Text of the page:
Each team is given 2 Designated Player spots by default. However, clubs can pay (using Allocation Funds) a $150,000 “luxury tax” for the right to sign a third Designated Player. This $150,000 would be distributed equally to all MLS teams that have not signed a third Designated Player in the form of allocation money.
For each Designated Player over the age of 23, $612,500 of his salary is charged to the salary cap and paid by the league, with any remaining salary being paid by the team’s owner. This amount is halved for Designated Players signed in the middle of the season.
Designated Players 21–23 years old count as $200,000 against the club’s salary budget.
Designated Players 20 years old or younger count as $150,000 against the club’s salary budget.
The budget charge for the midseason signing of a young Designated Player (23 years old and younger) is $150,000 and this amount cannot be lowered with allocation funds.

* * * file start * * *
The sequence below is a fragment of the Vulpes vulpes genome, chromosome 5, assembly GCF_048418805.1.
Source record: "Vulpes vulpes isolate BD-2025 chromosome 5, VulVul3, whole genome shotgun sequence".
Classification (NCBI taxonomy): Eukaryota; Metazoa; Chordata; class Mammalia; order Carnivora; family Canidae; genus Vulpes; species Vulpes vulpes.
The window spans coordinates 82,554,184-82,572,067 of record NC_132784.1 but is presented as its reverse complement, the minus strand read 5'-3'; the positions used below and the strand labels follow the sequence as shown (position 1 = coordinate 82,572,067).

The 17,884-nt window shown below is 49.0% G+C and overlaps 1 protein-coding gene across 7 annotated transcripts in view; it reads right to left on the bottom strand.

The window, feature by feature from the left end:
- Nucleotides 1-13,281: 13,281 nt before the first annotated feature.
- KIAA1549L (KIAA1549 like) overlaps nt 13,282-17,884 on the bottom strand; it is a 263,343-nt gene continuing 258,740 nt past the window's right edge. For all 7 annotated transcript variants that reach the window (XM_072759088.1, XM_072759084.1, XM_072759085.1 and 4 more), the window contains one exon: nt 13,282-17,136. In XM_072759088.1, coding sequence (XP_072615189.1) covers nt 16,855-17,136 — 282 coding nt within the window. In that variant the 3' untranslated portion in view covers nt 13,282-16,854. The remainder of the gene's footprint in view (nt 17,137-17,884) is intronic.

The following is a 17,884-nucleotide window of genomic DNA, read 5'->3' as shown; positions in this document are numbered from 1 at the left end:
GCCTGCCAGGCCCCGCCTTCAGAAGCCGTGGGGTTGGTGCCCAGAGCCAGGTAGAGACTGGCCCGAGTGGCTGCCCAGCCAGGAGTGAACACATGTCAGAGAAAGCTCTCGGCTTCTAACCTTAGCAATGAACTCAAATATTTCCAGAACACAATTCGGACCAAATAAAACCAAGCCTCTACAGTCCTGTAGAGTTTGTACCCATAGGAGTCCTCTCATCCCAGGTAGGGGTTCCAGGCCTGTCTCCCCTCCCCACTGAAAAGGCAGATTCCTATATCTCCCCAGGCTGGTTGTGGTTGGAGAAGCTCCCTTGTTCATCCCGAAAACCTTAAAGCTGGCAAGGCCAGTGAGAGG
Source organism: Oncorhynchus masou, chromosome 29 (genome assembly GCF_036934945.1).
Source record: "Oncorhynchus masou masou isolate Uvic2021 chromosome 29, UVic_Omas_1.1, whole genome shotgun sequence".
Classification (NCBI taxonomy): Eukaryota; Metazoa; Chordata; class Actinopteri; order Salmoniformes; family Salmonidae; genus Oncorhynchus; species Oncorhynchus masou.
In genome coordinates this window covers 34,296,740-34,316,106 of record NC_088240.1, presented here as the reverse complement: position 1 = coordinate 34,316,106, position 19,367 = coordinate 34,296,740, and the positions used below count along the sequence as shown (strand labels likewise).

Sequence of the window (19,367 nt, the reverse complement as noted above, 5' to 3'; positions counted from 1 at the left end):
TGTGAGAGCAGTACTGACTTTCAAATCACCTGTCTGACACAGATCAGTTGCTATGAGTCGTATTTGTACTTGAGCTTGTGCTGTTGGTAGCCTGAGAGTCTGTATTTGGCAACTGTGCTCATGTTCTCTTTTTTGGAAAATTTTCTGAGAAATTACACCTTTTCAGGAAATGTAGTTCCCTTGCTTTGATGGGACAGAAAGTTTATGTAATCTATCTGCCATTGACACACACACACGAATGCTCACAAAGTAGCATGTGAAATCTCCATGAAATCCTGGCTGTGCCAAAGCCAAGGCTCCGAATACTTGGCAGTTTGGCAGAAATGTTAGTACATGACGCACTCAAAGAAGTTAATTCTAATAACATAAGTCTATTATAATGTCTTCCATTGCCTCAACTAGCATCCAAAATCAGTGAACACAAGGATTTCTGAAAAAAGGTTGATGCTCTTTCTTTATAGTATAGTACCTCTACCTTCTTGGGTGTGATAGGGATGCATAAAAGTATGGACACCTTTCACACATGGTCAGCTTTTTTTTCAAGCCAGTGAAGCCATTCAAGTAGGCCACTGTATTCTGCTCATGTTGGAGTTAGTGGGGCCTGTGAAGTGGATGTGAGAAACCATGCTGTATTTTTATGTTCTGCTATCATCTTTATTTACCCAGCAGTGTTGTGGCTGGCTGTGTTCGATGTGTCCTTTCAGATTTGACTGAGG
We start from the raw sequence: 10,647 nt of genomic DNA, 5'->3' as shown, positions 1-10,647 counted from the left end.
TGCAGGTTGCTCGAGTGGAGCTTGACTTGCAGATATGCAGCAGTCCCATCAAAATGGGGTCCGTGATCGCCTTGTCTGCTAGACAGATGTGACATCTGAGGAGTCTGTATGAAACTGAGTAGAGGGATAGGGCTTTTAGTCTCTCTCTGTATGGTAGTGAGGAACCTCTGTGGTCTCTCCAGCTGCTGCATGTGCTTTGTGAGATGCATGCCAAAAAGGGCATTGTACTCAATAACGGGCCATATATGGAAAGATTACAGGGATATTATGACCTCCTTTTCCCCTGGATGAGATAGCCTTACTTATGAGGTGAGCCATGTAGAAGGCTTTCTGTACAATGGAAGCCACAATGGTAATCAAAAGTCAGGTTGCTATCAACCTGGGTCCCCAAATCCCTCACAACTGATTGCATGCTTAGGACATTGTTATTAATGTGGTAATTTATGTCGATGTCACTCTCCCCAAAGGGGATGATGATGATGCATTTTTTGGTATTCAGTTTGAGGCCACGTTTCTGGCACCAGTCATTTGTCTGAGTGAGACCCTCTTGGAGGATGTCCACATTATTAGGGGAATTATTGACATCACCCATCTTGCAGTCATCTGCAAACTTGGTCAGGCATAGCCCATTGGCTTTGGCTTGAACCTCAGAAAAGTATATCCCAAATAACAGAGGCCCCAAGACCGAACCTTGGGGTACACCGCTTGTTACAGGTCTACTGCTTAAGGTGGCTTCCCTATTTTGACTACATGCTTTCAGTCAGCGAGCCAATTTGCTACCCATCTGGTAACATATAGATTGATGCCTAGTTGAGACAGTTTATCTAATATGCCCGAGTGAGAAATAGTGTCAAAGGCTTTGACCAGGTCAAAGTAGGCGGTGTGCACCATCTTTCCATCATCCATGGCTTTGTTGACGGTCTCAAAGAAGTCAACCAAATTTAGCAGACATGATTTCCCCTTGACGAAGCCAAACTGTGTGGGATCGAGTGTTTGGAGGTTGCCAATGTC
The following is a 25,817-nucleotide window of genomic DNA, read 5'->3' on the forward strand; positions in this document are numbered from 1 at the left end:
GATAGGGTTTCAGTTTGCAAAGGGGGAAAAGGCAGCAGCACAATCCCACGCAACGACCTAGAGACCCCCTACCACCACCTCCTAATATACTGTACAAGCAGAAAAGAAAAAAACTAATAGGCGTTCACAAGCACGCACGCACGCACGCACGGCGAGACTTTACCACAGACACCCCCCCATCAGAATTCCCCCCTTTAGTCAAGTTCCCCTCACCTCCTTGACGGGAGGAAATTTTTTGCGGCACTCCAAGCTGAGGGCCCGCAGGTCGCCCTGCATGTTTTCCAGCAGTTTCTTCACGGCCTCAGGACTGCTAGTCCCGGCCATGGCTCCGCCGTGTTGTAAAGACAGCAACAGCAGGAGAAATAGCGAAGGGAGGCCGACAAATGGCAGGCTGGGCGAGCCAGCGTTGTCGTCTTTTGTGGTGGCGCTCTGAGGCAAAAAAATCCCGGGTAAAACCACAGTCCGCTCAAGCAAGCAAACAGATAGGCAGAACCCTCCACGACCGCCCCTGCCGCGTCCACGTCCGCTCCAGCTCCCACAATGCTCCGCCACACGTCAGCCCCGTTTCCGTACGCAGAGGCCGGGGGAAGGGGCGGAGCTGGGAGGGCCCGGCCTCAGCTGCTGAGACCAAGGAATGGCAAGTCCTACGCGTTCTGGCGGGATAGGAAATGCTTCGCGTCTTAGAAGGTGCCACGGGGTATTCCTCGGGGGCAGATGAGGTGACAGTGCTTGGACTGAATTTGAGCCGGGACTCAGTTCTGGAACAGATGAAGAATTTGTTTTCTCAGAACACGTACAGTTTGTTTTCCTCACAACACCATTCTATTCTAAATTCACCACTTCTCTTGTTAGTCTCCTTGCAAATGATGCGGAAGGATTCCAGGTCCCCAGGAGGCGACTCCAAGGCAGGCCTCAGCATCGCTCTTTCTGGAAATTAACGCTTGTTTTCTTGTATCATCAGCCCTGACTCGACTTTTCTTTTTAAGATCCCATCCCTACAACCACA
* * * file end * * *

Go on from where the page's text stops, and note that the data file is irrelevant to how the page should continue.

Clubs will not have to buy the third DP roster slot to accommodate Designated Players 23 years old and younger.
The salary cap value of Designated Players can also be reduced using Allocation Funds.
Finally, teams whose Designated Players transfer abroad in the middle of a season can recoup part of the Designated Players’ salary cap value.
Consider Allocation Funds as a transfer budget. You can use this money to either trade/transfer players or to increase your Salary Cap for one season (in the Board page).
These funds are awarded yearly according to your competition performance, and can also be used to pay transfer fees, loan fees, agents or signing on fees.
But prize money is not the only way you can acquire them; you can increase your funds by selling players outside the MLS (the league will charge a commission between 33%-25%) or by performing internal trades.